Slow Food Seattle is pleased to announce they have 300 pounds of certified organic Makah Ozette seed potato available for purchase. (More info about this potato below.) Seed potatoes look like, well, potatoes! They are disease-free, genetic clones propagated from a mother plant in a certified seed lab. If you have limited outdoor space or are new to gardening, try growing a few seeds in a container. It’s low-risk, educational and very rewarding. Seed potatoes are available in 1-lb, 3-lb, 5-lb, 10-lb, and 25-lb packages. There are approximately 9-11 potatoes per pound. All proceeds from the sale will help fund the continued cultivation of the seed and seed donations to local Indigenous community gardens and food sovereignty programs. Slow Food is also asking for donations to keep the program growing and to give a little extra to seed farmer John Hogan, who has donated so much time and effort to the program, yet due to climate change has lost money on potato seed the past two years. Most farmers don’t usually replant potatoes after the fourth or fifth generation, which is why the work of certified seed labs and organic seed growers is so important. Please give as generously as you can. More info: Makah Ozette Seed Potatoes Available for Spring 2022 — Slow Food Seattle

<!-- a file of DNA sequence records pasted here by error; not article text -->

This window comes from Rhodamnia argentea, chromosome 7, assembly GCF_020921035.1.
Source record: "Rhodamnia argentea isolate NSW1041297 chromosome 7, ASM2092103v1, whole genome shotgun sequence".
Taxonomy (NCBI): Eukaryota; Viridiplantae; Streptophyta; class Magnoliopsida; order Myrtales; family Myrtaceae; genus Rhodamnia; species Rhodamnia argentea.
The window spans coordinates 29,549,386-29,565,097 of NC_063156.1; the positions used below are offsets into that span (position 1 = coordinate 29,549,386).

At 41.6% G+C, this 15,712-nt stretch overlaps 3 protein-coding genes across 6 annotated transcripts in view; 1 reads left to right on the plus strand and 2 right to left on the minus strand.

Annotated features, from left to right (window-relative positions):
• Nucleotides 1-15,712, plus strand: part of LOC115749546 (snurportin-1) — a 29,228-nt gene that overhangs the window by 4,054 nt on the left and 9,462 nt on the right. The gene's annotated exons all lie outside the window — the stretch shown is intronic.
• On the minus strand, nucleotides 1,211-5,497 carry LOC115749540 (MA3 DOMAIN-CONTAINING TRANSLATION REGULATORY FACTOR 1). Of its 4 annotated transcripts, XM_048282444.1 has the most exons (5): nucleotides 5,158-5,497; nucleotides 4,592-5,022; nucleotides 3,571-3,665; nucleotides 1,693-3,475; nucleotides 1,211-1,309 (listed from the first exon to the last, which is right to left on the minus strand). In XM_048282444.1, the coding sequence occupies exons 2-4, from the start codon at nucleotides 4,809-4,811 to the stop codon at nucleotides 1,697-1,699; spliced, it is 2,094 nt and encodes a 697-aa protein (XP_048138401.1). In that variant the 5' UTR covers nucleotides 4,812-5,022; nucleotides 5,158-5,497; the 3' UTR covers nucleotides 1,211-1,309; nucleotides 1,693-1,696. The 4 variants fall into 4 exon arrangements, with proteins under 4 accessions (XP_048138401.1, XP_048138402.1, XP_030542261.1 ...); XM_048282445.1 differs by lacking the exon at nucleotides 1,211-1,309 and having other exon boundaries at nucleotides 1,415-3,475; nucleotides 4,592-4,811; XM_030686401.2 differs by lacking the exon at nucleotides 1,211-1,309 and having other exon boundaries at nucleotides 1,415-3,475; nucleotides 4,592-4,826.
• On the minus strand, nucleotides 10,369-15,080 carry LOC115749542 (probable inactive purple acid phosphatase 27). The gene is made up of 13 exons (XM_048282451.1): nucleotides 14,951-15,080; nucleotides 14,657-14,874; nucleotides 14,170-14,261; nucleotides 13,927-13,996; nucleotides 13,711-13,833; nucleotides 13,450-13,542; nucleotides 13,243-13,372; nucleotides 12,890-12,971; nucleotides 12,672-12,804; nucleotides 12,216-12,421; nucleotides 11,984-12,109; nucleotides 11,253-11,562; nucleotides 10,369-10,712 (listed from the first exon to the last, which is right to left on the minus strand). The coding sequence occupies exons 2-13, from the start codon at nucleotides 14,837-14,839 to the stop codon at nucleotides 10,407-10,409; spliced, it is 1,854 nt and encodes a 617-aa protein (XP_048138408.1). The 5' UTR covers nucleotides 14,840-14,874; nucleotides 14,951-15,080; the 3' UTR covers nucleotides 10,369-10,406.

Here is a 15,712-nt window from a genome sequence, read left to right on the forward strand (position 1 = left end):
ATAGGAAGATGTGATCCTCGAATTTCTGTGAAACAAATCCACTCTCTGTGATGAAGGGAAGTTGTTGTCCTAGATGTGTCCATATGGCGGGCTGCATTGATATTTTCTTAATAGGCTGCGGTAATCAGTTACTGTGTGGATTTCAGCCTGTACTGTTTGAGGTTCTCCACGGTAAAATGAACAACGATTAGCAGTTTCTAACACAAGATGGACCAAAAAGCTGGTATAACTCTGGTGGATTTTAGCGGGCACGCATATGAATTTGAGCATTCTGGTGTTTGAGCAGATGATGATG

About the Makah Ozette potato
A fingerling potato known to the Makah Nation as the Ozette potato has been a staple in the diet of these Pacific Coast Native American families for about 200 years. The Makah named this potato the Ozette after one of their five ancient villages (Waatch, Sooes, Deah, Ozette and Bahaada), located along the shore of the northwestern-most point of the continental United States, now known Cape Flattery. The Makah People or Qwiqwidicciat means “People of the Cape”. In 2004, phylogenetic analysis conducted at Washington State University shows evidence that the Makah Ozette potato was certain to have been imported directly from South America. How did this happen?
In the spring of 1791, the Spanish established a fort at Neah Bay, which they abandoned the following year due to the severe winter weather conditions that made it unsafe to moor their vessels in the bay. The fort contained a vegetable garden and there is evidence to suggest that potatoes they brought directly from South America or Mexico were planted there. It is believed that the Makah people either traded for or found abandoned the Ozette potato left in the garden of the fort. Because the Makah diet consisted mainly of seafood and marine mammals, they quickly adopted the potato as a rich carbohydrate source to cultivate in their vegetable gardens.
In the 1980s, the Ozette potato was catalogued, and the potato seed was first grown outside the Makah Nation. Another 30 years later, the Makah Ozette Potato Presidium by the Slow Food Foundation USA. Presidia are selected to improve the infrastructure of artisan food production and guarantee the future of local, traditional foods. Each Presidium seeks to identify endangered foods, establish production standards, and promote local consumption. The simple reasoning behind the Presidia—to assist groups of artisan producers—saves endangered food products from extinction.